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We're doing a project in which we're sending an OFDM frame, modulated to some appropriate carrier, over a channel. Before modulating, we are instructed to upsample and low-pass it. Is there a good explanation this should be done? We have full control over sample rates at both Tx and Rx.

I guess it has something to do with an interpolated signal resembling a smooth signal more, which makes it somehow more appropriate for multiplying by a modulating function. But this is very imprecise and hand-wavy.

Can anyone explain why one would want to upsample, given that there are no differences in sample rate between transmitter/receiver?

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  • $\begingroup$ Is the modulation done on the digital signal or on the analog signal after digital to analog conversion/converter (DAC)? If on the analog signal, does the DAC have a built-in interpolation filter (which does the job you are asked to do)? $\endgroup$ – Olli Niemitalo Nov 27 '15 at 8:40
  • $\begingroup$ Everything is digital. $\endgroup$ – Benjamin Lindqvist Nov 27 '15 at 8:41
  • $\begingroup$ Apart from actual transmission, which is done with wavplay/record or something similar $\endgroup$ – Benjamin Lindqvist Nov 27 '15 at 8:42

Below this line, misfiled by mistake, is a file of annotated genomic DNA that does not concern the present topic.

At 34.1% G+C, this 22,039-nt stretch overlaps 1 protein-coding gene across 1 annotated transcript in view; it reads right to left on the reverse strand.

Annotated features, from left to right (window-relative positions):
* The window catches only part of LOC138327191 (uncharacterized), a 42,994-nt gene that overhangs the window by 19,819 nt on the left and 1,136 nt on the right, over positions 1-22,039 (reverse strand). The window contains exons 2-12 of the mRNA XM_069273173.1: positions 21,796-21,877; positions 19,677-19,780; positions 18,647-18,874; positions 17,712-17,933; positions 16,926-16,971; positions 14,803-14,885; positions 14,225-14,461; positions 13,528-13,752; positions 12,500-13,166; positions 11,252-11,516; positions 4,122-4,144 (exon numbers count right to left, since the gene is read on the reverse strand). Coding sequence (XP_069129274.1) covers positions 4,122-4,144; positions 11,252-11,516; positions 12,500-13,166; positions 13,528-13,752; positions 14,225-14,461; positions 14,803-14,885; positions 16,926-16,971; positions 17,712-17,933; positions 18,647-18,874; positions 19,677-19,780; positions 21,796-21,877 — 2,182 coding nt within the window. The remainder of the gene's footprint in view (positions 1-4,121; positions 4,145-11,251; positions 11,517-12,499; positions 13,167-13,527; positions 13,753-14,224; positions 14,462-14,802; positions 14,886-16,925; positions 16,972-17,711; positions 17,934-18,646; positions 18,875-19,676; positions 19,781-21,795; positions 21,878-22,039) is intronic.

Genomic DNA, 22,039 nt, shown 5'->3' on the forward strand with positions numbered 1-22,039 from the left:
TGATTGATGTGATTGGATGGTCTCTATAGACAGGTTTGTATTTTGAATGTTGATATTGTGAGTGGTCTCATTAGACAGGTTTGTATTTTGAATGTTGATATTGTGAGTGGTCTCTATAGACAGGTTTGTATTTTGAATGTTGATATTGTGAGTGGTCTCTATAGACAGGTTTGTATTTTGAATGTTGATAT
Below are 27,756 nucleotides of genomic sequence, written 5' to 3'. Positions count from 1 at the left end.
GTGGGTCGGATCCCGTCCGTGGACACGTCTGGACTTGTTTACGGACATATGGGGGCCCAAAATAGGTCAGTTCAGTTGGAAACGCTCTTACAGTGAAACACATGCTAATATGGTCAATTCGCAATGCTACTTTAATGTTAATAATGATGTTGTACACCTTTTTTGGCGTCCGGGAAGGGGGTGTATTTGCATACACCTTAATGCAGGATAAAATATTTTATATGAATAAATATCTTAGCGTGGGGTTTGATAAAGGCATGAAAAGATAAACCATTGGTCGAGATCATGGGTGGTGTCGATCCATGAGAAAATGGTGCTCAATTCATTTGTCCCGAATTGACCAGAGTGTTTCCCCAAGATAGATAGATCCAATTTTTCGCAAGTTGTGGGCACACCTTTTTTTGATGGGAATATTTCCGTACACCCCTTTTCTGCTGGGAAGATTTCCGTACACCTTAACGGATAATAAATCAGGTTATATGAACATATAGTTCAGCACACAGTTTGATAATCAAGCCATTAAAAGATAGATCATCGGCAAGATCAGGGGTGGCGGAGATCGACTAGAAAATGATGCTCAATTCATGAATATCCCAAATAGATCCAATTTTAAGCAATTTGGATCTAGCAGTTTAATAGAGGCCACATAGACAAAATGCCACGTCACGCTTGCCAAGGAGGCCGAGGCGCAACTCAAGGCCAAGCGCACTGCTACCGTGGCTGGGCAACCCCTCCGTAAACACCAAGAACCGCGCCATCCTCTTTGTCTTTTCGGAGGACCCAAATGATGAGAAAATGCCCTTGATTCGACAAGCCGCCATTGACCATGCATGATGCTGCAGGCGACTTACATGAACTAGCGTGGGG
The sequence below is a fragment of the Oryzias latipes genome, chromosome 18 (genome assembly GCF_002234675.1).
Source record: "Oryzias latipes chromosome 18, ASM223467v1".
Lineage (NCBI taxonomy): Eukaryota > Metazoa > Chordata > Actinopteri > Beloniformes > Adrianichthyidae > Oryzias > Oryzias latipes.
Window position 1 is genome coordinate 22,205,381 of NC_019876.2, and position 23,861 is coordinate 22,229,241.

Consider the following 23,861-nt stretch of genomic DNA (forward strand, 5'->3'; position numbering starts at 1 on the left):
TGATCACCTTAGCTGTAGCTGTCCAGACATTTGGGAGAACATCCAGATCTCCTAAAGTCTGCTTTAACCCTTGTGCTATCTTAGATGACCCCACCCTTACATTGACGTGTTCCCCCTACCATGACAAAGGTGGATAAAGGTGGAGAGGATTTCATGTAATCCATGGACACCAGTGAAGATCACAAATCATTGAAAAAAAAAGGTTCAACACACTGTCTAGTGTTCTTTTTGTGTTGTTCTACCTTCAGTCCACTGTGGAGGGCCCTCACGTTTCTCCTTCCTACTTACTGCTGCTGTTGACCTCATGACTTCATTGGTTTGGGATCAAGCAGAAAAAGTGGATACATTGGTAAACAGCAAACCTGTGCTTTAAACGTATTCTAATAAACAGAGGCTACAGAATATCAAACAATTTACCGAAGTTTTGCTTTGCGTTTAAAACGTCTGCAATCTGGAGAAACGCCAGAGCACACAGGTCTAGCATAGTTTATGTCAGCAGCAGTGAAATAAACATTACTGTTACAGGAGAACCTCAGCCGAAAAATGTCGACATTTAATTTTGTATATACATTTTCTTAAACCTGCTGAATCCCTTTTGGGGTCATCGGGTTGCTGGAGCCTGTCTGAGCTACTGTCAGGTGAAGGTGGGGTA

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The reason is aliasing. Because the modulation is digital, on the discrete signal, the sampling frequency should be high enough that the channel's frequency band does not extend beyond the Nyquist frequency = sampling frequency / 2. If the sampling frequency is too low, the frequencies beyond the Nyquist frequency will alias to other frequencies, meaning that you would be transmitting at the wrong frequency. By lowpass filtering before modulation, you are removing spectral images of the baseband. If those are not removed the signal has frequencies outside the baseband and similarly the modulated signal won't be contained in the channel's band.

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